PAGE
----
Today, the U.S. economy is flying high. Not so long ago, however, things weren't so rosy. During economic downturns, it's common (and responsible) for organizations to cut non-essential spending. One of the first items crossed off the budget may be staff training. The reasoning is that training is a luxury, like a store-bought latte, that can be done without in lean times.
At both the individual and the organizational level, training is an investment in a brighter future, not a luxury. Sort of like a flu shot, training can reduce the likelihood of a high-impact illness (i.e., job stagnation or a key operational breakdown). Trained staff are not a guarantee that nothing will ever go wrong with your GIS program or the business operations that rely on the GIS, but training does help instill confidence that your program is healthy.
So what is the training return on investment (ROI)? Here are some observations based on Esri's experience training thousands of professionals that need to discover, create, use, and share maps, apps, and other geospatial resources:
Training increases staff efficiency—it's not uncommon to hear students in class who have just learned how to shortcut a single task talk excitedly about how this will save them hours back at the office.
Training increases staff productivity—a natural result of increased efficiency, productivity increases when tasks are completed more quickly. More tasks can be completed in less time.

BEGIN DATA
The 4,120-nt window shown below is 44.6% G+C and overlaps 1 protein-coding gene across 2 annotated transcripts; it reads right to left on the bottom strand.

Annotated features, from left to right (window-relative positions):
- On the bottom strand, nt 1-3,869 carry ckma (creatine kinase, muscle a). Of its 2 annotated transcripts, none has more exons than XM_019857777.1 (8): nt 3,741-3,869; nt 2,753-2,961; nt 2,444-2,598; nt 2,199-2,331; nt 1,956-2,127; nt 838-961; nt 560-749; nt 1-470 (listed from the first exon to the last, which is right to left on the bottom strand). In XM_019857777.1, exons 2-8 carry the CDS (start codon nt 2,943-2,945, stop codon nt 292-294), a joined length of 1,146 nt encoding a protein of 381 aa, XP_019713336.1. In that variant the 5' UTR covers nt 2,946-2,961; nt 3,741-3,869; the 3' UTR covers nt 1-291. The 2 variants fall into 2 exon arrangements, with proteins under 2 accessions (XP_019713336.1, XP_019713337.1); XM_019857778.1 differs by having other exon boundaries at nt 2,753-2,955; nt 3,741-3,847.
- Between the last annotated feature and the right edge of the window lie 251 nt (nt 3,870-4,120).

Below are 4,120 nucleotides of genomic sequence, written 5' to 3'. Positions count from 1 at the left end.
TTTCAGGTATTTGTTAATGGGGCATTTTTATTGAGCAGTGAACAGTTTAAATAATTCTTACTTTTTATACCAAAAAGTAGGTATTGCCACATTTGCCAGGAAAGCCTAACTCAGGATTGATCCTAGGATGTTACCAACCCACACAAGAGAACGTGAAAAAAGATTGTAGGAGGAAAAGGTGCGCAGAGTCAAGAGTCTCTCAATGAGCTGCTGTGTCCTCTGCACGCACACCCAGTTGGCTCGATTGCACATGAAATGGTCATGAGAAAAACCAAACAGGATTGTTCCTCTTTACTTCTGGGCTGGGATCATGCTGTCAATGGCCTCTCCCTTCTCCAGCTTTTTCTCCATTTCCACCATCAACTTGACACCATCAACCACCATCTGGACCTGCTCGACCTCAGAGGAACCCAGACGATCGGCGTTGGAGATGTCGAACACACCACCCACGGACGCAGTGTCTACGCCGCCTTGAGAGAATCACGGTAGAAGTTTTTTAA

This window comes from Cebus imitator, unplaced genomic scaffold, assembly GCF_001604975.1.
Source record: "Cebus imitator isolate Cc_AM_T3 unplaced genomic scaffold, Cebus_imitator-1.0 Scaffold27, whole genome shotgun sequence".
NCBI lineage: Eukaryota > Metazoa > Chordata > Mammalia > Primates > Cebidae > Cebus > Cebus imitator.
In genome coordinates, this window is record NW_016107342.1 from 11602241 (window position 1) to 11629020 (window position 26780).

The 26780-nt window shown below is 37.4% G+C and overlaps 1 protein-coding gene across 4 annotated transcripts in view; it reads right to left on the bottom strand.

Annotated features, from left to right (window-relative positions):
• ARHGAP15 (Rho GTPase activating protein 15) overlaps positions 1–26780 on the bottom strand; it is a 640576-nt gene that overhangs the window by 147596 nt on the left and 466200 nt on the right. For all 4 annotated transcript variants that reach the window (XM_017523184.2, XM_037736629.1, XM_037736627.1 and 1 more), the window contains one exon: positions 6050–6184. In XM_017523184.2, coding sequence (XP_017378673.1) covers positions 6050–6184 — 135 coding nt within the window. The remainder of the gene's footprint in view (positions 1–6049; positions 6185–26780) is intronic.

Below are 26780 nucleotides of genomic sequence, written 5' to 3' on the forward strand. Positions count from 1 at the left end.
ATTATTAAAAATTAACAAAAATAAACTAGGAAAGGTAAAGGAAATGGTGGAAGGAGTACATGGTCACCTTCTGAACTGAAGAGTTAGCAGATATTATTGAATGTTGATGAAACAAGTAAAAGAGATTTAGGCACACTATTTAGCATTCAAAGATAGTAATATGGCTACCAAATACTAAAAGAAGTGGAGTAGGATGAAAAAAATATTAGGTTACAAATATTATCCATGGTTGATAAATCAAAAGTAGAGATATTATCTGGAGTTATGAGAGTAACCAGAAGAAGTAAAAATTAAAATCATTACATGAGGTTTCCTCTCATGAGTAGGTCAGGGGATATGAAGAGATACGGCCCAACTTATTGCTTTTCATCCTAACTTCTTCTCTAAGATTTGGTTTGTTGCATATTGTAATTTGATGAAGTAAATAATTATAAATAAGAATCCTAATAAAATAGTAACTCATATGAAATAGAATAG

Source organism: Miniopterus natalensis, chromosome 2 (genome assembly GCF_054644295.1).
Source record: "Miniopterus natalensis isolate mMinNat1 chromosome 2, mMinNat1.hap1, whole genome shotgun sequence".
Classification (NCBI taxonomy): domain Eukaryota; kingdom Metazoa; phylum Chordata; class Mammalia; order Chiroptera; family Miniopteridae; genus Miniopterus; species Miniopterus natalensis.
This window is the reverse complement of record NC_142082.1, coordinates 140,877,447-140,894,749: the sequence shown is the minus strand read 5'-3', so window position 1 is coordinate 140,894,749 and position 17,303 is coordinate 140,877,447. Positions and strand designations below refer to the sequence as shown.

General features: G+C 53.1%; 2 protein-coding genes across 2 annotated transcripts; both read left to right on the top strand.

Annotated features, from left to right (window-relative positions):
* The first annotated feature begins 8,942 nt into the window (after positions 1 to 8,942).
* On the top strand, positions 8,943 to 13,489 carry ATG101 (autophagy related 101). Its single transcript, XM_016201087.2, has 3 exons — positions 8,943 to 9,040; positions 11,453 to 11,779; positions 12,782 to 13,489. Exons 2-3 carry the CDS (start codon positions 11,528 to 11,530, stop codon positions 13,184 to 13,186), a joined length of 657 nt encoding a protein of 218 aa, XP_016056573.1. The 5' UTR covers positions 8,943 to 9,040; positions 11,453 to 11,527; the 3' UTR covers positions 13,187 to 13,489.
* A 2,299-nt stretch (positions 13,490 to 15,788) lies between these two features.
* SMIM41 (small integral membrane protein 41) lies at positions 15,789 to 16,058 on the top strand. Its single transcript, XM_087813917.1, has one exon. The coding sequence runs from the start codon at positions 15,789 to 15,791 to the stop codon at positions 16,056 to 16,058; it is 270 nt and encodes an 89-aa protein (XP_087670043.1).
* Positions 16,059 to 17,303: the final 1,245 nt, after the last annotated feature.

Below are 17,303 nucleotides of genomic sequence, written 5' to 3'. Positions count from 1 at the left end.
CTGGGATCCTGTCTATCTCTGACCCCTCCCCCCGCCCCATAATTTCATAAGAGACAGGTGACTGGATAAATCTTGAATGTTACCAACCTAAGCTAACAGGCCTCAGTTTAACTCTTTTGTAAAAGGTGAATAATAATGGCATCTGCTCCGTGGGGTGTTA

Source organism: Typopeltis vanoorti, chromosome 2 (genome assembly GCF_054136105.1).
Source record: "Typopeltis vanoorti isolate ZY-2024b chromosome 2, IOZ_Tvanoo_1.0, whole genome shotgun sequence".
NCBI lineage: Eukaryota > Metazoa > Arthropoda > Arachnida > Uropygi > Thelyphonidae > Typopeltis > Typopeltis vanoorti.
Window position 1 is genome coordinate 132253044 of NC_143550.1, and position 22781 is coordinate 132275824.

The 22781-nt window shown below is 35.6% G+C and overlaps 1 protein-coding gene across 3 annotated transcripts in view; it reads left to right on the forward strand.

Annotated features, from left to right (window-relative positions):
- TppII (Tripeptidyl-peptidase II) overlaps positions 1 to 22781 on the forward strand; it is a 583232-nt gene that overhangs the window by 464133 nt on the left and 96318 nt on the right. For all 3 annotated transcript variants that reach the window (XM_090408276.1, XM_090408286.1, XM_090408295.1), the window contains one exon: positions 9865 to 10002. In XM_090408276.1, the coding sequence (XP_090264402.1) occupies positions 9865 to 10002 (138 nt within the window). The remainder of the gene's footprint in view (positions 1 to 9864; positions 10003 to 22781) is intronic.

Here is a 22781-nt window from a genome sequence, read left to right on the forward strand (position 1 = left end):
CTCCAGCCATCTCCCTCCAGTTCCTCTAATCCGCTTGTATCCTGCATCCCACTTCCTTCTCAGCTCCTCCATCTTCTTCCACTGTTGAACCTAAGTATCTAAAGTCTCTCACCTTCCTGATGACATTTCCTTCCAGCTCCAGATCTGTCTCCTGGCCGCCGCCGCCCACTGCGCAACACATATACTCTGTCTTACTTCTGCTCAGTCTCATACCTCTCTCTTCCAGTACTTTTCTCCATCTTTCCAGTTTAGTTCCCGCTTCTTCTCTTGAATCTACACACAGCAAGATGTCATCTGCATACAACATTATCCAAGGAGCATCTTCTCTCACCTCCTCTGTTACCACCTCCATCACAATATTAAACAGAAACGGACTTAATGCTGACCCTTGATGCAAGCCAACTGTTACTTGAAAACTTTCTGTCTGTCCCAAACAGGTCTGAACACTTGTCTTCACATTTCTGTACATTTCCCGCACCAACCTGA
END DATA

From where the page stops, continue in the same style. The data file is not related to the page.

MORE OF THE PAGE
Training increases staff knowledge—this may seem obvious, but knowledge is more than the sum of the topics covered in a class. Knowledge is the synthesis of different concepts and skills learned over time, which enables a person to both recognize and act to prevent errors and and apply technology in new ways to benefit their organization.
Training leads to new business opportunities—another natural extension of the previous benefit. When staff increase their knowledge of the capabilities of GIS technology, they see possibilities for information products and workflows that may not have been apparent before the training. Interacting with peers during class discussions and activities—exchanging ideas and experiences—helps realize this benefit.
Training is not a cure for a recession and it won't save a program that has systemic flaws. It can, however, help bolster an organization's bottom line in the long run. Investing in the people who work with the GIS maps and apps is a winning strategy to earn the business benefits expected from the GIS.
To help organizations keep their staff knowledge and skills up to date, Esri offers hundreds of training options on GIS and ArcGIS topics. Check these resources out. You may find that aha! tip that's going to save you hours of work.
Instructor-led training provides dedicated time to focus on learning with the ability to ask questions and get answers right away.
E-Learning is great for those who prefer to learn at their own pace anywhere, any time.